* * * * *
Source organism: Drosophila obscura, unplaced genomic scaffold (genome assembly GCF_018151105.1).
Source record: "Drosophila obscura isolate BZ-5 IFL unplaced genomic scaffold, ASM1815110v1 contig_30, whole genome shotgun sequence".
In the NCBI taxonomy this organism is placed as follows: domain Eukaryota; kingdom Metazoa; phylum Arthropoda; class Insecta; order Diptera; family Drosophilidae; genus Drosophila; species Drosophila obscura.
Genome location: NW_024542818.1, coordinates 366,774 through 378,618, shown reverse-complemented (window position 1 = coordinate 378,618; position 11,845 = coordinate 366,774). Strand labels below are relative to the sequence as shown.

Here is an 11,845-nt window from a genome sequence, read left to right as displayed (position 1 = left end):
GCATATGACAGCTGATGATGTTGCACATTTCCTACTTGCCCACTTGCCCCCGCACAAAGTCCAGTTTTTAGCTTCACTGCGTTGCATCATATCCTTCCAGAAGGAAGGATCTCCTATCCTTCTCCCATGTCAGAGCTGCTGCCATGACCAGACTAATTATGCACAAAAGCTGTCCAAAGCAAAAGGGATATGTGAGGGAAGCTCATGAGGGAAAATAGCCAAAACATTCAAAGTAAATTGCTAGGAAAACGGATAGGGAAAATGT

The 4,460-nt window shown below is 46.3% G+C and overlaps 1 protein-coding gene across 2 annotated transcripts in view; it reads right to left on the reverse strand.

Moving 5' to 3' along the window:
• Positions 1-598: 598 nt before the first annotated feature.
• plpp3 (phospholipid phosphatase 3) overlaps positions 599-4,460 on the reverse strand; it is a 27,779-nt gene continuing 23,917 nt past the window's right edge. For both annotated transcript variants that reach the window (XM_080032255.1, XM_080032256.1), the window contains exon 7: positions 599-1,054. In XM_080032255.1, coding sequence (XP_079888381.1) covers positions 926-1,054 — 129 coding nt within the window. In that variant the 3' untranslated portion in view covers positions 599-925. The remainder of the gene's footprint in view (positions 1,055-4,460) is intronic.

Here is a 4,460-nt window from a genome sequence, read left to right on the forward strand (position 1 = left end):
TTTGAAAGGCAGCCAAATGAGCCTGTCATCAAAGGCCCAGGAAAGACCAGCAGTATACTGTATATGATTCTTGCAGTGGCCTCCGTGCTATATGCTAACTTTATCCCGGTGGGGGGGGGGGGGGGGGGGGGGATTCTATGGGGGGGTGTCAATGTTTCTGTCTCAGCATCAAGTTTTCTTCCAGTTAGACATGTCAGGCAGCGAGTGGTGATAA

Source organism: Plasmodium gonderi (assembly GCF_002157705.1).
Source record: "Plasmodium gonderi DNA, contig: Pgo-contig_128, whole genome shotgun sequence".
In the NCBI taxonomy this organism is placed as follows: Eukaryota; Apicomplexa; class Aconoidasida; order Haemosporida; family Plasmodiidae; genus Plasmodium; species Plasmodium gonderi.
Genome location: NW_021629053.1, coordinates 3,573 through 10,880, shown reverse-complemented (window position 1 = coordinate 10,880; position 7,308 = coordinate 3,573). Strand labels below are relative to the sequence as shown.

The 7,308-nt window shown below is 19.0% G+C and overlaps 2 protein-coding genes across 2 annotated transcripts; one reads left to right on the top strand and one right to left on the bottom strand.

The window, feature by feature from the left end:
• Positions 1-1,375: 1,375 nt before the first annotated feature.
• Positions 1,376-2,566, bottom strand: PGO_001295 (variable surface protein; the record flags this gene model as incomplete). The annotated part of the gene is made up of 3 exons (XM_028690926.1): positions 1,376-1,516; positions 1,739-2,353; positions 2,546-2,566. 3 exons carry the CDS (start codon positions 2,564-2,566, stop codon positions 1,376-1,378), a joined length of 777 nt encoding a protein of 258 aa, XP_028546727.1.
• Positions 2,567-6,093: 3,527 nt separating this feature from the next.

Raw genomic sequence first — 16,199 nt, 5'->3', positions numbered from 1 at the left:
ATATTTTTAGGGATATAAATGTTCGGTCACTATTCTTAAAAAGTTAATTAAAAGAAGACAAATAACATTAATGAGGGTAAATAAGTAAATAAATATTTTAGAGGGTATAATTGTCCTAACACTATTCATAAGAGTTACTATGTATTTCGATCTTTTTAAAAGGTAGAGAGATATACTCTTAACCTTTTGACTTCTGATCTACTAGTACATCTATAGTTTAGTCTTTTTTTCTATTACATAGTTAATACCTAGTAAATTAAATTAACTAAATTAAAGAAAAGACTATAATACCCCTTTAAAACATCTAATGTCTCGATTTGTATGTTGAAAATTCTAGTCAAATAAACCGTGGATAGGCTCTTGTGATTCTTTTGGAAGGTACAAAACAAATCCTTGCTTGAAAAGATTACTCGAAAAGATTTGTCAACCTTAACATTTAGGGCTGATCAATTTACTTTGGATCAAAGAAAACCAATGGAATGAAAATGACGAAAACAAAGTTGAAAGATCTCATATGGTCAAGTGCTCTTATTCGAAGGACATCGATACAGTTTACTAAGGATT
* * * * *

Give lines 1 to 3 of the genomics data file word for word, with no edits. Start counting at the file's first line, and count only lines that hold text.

Source organism: Drosophila obscura, unplaced genomic scaffold (genome assembly GCF_018151105.1).
Source record: "Drosophila obscura isolate BZ-5 IFL unplaced genomic scaffold, ASM1815110v1 contig_30, whole genome shotgun sequence".
In the NCBI taxonomy this organism is placed as follows: domain Eukaryota; kingdom Metazoa; phylum Arthropoda; class Insecta; order Diptera; family Drosophilidae; genus Drosophila; species Drosophila obscura.